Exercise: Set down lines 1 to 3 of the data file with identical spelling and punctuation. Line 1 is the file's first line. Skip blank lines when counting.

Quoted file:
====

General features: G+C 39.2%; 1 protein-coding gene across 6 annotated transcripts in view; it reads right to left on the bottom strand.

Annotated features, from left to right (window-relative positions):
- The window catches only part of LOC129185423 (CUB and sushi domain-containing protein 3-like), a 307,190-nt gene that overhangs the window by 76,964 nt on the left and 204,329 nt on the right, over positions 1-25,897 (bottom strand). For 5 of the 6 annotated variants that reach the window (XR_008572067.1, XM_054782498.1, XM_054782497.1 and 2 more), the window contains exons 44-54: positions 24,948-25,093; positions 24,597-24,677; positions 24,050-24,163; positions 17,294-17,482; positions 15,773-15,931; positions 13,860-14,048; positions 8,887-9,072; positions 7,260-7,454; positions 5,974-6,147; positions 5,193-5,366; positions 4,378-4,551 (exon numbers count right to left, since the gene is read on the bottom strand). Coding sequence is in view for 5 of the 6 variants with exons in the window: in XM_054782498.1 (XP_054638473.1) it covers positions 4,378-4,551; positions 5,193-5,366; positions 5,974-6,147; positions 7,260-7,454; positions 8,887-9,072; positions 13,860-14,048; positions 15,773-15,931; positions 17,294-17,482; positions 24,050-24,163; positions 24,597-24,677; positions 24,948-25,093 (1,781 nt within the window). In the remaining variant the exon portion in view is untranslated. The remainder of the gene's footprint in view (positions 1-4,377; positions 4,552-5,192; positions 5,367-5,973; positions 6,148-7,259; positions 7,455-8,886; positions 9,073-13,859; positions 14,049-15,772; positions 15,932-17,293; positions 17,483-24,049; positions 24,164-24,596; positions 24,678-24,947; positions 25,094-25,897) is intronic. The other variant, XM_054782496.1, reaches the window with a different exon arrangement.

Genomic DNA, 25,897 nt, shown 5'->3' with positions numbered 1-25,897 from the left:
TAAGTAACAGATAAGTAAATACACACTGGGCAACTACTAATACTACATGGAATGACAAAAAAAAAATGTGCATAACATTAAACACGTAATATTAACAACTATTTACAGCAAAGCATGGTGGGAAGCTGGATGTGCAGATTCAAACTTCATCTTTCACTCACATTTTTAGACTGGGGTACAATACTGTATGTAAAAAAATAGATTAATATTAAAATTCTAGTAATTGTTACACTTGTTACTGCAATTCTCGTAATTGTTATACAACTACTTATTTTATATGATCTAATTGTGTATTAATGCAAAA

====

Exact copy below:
General features: G+C 39.2%; 1 protein-coding gene across 6 annotated transcripts in view; it reads right to left on the bottom strand.

Annotated features, from left to right (window-relative positions):
- The window catches only part of LOC129185423 (CUB and sushi domain-containing protein 3-like), a 307,190-nt gene that overhangs the window by 76,964 nt on the left and 204,329 nt on the right, over positions 1-25,897 (bottom strand). For 5 of the 6 annotated variants that reach the window (XR_008572067.1, XM_054782498.1, XM_054782497.1 and 2 more), the window contains exons 44-54: positions 24,948-25,093; positions 24,597-24,677; positions 24,050-24,163; positions 17,294-17,482; positions 15,773-15,931; positions 13,860-14,048; positions 8,887-9,072; positions 7,260-7,454; positions 5,974-6,147; positions 5,193-5,366; positions 4,378-4,551 (exon numbers count right to left, since the gene is read on the bottom strand). Coding sequence is in view for 5 of the 6 variants with exons in the window: in XM_054782498.1 (XP_054638473.1) it covers positions 4,378-4,551; positions 5,193-5,366; positions 5,974-6,147; positions 7,260-7,454; positions 8,887-9,072; positions 13,860-14,048; positions 15,773-15,931; positions 17,294-17,482; positions 24,050-24,163; positions 24,597-24,677; positions 24,948-25,093 (1,781 nt within the window). In the remaining variant the exon portion in view is untranslated. The remainder of the gene's footprint in view (positions 1-4,377; positions 4,552-5,192; positions 5,367-5,973; positions 6,148-7,259; positions 7,455-8,886; positions 9,073-13,859; positions 14,049-15,772; positions 15,932-17,293; positions 17,483-24,049; positions 24,164-24,596; positions 24,678-24,947; positions 25,094-25,897) is intronic. The other variant, XM_054782496.1, reaches the window with a different exon arrangement.